Innovation: Cornerstone for Progress
STORY INLINE POST
Throughout human history, innovation has been a decisive factor in progress. Since the stone age, humans have always sought better ways of doing things and have discovered new options for survival and the resolution of everyday challenges, increasingly improving their quality of life.
In this way, humanity has evolved thanks to multiple inventions that parted company with everything previously known, leading men and women to reach levels of well-being never imagined, with unprecedented advances in technology, communications and transportation, manufacturing methods, improvements in crops and food, and many other positive developments for daily life.
Thanks to innovation in the pharmaceutical industry, we have been able to write a history of progress, with the work of thousands of humans who have developed increasingly effective options to beat disease and extend the duration and quality of life.
In 1950, when the Mexican Association of Pharmaceutical Research Industries (AMIIF) was founded, the health outlook in Mexico was very different. Life expectancy hovered around 48 years. Infectious diseases, such as pneumonia, gastroenteritis, typhus, or measles accounted for 56% of deaths overall and 78% of the deaths among children.
ThankS to vaccines, diseases like whooping cough, measles, and smallpox — still the cause of 6% of deaths in children in 1950—were eliminated or eradicated over time. Antibiotics, meanwhile, put an end to an era in which there were no tools to treat infections.
Over the next seven decades, the effects of these innovations, along with the expansion of public healthcare and hospital services, increased the average life expectancy in Mexico, which today stands at 75 years, 28 more than in 1950. Vaccines and antibiotics alone are considered to be responsible for a 20-year increase in life expectancy worldwide.
The Challenge of Non-Communicable and Emerging Infectious Diseases
The control of infectious diseases, the growing number of people reaching advanced ages and the increase in risk factors like obesity and sedentary lifestyles produced an epidemiological transition process that in Mexico became fully evident in the 1980s when for the first time, chronic non-communicable diseases became the leading cause of death.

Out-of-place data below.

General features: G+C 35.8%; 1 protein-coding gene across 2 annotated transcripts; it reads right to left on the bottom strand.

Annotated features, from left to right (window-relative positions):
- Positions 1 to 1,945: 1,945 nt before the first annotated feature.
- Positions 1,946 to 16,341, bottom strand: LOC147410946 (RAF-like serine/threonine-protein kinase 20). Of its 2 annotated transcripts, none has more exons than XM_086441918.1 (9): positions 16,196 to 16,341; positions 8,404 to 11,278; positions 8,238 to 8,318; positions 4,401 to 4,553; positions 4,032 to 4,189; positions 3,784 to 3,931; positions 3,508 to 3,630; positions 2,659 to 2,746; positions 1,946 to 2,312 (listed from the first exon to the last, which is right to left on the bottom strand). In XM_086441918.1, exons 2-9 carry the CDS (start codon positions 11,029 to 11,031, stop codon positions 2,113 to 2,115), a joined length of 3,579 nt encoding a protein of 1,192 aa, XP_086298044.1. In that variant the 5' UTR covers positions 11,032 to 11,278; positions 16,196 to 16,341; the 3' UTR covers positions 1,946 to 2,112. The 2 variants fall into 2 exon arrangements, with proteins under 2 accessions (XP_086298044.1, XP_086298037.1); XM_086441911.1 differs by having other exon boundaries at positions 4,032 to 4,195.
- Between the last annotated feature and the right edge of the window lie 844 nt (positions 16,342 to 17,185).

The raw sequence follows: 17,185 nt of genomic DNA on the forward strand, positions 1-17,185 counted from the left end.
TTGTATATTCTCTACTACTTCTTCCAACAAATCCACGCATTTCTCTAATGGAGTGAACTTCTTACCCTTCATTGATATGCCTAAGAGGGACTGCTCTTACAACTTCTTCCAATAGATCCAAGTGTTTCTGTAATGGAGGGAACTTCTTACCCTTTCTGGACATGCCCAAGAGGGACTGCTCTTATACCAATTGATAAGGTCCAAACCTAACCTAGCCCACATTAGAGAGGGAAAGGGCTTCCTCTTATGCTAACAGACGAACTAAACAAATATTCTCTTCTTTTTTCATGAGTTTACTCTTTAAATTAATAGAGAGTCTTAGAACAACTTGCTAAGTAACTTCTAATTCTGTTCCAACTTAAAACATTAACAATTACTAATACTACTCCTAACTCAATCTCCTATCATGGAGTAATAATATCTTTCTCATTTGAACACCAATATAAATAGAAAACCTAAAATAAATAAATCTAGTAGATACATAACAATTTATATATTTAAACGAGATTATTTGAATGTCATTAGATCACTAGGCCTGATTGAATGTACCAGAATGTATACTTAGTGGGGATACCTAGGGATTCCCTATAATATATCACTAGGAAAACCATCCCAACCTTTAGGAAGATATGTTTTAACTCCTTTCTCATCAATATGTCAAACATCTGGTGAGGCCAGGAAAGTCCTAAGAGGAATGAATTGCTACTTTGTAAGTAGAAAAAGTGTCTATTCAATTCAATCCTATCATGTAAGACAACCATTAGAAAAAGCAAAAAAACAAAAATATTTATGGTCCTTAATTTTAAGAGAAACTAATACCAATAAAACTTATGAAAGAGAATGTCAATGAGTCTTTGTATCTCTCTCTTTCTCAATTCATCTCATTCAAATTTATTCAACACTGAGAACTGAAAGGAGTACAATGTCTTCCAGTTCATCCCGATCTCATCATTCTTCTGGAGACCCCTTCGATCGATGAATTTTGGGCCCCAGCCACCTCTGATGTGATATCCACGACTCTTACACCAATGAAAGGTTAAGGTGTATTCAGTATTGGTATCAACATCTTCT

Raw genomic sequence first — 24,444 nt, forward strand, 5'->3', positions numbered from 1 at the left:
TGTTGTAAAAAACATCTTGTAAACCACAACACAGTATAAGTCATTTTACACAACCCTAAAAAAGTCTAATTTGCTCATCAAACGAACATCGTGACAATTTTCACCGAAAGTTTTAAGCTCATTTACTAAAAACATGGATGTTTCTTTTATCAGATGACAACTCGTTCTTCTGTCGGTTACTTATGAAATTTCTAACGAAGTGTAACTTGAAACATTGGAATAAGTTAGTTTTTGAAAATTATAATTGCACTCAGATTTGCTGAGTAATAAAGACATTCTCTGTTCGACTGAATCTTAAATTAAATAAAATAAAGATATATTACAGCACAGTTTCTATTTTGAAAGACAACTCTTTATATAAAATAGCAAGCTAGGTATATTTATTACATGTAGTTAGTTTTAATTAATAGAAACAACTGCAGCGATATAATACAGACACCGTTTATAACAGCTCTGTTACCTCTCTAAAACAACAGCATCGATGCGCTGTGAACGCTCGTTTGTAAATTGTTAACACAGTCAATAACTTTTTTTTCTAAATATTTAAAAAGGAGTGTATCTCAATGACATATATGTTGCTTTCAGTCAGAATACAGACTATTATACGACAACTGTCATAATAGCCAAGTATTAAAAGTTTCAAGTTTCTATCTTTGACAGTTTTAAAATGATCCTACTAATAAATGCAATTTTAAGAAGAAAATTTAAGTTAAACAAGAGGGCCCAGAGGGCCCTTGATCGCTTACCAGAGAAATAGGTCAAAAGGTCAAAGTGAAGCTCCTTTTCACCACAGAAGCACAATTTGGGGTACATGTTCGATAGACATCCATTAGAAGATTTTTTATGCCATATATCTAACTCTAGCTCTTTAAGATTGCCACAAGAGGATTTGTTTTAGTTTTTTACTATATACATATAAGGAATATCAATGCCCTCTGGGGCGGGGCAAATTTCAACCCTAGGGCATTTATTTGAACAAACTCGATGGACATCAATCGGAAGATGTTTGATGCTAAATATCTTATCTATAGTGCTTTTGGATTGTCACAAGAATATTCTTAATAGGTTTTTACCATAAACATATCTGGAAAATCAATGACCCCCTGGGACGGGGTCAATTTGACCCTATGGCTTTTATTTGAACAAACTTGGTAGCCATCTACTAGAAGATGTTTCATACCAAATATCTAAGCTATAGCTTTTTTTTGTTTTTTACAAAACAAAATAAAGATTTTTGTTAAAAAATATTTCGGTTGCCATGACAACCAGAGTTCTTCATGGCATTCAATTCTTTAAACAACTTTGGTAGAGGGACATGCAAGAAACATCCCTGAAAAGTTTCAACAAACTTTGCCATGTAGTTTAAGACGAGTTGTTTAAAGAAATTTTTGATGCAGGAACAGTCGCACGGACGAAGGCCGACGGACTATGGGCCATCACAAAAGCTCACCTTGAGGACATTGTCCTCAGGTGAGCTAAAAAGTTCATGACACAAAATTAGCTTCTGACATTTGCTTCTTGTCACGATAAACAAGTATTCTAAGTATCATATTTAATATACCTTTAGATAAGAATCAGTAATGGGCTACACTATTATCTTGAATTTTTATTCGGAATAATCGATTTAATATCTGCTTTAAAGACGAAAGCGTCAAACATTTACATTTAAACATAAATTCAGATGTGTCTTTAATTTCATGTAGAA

Cardiovascular disease, cancer, diabetes, and obesity are among the most pressing challenges in healthcare today. Every year they claim the lives of millions worldwide, reducing the quality of life of millions more, and placing a high economic burden on individuals and healthcare systems alike.
These health challenges have called upon pharmaceutical innovation to step up to the plate to confront these issues with notable medical advances, such as biotechnology, producing positive outcomes that are evident today. For example, diabetes, which was once a disease with a fatal prognosis, today is a manageable condition, with a life expectancy close to that of the general population.
In turn, thanks to improved therapeutic alternatives, mortality from cardiovascular diseases has been reduced between 61% and 74% in many countries across the globe. The death rate from different types of cancer has declined 23% from its peak in 1991. Pharmaceutical innovation has been able to address both these long-standing and emerging challenges.
In 1981, HIV/AIDS, a hitherto unknown disease, became an epidemic. In its early years, most people with the disease died within a year of diagnosis. Now, with timely detection and adherence to treatment, a person living with HIV can have a life expectancy close to that of the general population.
And three years ago, COVID-19, another previously unknown disease, unleashed an unprecedented health crisis whose consequences have touched all areas of human life and rapidly and decisively disrupted the global landscape.
In containing this pandemic, the biopharmaceutical innovation industry has played a crucial role in responding rapidly to this urgent need. In just over a year, it researched, developed, tested, and manufactured vaccines and treatments against this infection.
In Mexico, we currently have 10 vaccines authorized for emergency use. As of Jan. 3, 2023, more than 225 million doses had been administered, with 63.45% of the population fully vaccinated. Thanks to vaccines, the severity of the effects of the pandemic has been reduced, and we have been able to return to our normal lives with due diligence.
Innovation means creating new and better things. The pharmaceutical industry is searching for increasingly effective therapeutic options to treat or prevent disease and provide solutions that imply fewer risks and simpler administration processes.
This inspiring history of progress continues and will continue to be written, with biopharmaceutical innovation taking center stage. Thousands of molecules are currently under development. New and surprising gene therapies for non-communicable diseases, such as diabetes or cancer, will be more precise and target the underlying causes of the diseases so we can get to the root of the problem.
Through innovation, now with gene therapies, we are heading to the future with the same goal that has driven and motivated us throughout history: to improve patients’ health and quality of life and to beat the disease.
Stay tuned for our yearly event: “AMIIF Innovation Week,” from March 27-30, 2023.
More Information will be available on our website and digital channels: LinkedIn, Facebook and Twitter.